Future Party leader Ahmet Davutoglu, who is also President Recep Tayyip Erdogan’s former prime minister, said that the government’s handling of the economy is not mere “ignorance,” but instead “betrayal” to the country. “I call on all our political parties’ leaders and valuable nation to start the real economic War of Independence against this betrayal,” Davutoglu tweeted on Nov. 23.

Afterwards, he met with main opposition Republican People’s Party (CHP) leader Kemal Kılıçdaroglu. The two held a press meeting during which they once again urged the government to declare early elections.

“What we have gone through during the day cannot be explained or interpreted as a mere economic crisis. The picture that we are facing right now is completely the product of wrong policies of the government. I call onto the government; do not proceed on this wrong road any longer,” Davutoglu said during the press conference.

Kılıçdaroglu touched upon Erdogan’s intervention at the Central Bank, saying the bank is no longer conducting monetary policy to achieve price stability.

“The institution that is responsible from the price stability, i.e. the Central Bank, can no longer do this. It is just observing it. Its authority has been taken from it. Who took it? Erdogan did — just with a decree,” Kılıçdaroglu said.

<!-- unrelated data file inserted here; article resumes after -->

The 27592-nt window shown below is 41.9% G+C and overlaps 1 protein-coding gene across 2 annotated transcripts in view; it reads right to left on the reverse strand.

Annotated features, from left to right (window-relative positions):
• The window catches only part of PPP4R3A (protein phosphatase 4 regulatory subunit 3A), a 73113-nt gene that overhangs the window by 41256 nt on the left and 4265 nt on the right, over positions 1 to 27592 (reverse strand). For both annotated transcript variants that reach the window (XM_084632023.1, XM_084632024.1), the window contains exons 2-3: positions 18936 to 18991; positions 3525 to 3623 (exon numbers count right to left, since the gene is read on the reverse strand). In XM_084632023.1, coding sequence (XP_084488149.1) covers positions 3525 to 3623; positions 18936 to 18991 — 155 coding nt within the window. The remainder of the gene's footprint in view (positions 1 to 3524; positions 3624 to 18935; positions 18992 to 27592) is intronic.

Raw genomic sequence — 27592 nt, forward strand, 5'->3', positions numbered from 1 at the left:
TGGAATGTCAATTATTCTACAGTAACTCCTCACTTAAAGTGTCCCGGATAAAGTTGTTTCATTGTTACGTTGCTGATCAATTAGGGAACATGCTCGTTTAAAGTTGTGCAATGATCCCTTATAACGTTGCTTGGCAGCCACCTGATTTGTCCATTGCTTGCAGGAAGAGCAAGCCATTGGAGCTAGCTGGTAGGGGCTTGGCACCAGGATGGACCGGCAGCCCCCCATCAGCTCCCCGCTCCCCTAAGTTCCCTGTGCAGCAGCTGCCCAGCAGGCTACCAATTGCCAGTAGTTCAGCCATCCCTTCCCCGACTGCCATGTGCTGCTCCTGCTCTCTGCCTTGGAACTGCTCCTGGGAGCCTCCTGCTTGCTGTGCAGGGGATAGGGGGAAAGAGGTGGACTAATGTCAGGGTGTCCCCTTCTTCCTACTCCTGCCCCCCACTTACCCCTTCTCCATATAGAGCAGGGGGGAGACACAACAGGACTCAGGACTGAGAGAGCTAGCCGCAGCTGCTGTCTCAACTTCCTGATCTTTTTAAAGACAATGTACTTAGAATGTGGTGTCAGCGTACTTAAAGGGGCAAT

Former Economy Minister Ali Babacan who currently chairs the opposition Democracy and Progress Party (DEVA) similarly slammed Erdogan, saying he “does not know what he is doing.”

“You had previously announced the dollar forecast as 10.30 for the year 2024; and in less than three months, the exchange rate has surpassed the level of 13. You do not know what you are doing,” Babacan said during an opening ceremony of a party building on Nov. 23.

İYİ (Good) Party executives held an emergency meeting at the party quarters with regards to the course of the economy and later held a press meeting.